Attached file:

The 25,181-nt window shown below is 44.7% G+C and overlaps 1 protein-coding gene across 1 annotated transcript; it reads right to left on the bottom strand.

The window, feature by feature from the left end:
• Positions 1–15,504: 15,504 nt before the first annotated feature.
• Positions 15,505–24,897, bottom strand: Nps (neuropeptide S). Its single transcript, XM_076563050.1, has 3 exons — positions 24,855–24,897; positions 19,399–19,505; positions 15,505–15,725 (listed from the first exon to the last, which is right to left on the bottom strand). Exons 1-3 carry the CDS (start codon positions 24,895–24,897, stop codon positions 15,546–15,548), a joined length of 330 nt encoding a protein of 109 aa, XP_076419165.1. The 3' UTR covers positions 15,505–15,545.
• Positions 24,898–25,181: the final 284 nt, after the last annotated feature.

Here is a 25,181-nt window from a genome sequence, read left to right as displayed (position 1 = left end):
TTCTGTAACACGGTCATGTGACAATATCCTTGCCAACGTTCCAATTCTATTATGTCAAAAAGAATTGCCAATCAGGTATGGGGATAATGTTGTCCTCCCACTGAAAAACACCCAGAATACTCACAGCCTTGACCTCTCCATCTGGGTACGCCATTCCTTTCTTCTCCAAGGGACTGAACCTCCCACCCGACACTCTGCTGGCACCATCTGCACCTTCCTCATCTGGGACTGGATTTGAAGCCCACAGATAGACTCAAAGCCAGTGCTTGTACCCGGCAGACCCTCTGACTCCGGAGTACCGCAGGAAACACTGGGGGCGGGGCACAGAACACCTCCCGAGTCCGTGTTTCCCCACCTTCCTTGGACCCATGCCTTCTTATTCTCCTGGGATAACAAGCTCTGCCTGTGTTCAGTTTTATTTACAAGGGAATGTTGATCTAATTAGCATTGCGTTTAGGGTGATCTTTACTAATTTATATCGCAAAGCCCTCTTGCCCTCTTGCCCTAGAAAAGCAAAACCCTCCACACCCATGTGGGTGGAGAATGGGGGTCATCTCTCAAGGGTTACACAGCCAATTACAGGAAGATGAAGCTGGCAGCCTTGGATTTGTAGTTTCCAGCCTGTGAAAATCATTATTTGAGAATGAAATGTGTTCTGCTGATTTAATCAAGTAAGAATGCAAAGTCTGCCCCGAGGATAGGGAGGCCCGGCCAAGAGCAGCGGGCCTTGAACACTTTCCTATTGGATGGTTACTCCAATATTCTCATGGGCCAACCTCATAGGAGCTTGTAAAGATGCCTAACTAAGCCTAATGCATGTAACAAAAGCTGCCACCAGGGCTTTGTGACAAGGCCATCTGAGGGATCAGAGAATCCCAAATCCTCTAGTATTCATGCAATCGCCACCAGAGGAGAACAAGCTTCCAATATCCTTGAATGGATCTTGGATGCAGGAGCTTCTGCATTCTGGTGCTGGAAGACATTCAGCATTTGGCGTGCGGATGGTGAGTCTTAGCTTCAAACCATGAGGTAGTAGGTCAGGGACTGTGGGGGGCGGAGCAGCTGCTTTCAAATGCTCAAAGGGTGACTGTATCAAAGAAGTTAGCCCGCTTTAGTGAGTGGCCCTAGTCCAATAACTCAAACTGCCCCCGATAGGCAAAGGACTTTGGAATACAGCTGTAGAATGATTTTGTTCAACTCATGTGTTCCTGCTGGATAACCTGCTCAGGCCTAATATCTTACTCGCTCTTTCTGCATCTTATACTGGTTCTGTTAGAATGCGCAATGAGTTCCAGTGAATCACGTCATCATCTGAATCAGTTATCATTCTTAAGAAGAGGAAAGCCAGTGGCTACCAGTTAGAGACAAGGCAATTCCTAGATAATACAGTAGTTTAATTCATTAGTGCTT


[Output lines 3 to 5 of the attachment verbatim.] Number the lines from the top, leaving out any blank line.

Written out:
• Positions 1–15,504: 15,504 nt before the first annotated feature.
• Positions 15,505–24,897, bottom strand: Nps (neuropeptide S). Its single transcript, XM_076563050.1, has 3 exons — positions 24,855–24,897; positions 19,399–19,505; positions 15,505–15,725 (listed from the first exon to the last, which is right to left on the bottom strand). Exons 1-3 carry the CDS (start codon positions 24,895–24,897, stop codon positions 15,546–15,548), a joined length of 330 nt encoding a protein of 109 aa, XP_076419165.1. The 3' UTR covers positions 15,505–15,545.
• Positions 24,898–25,181: the final 284 nt, after the last annotated feature.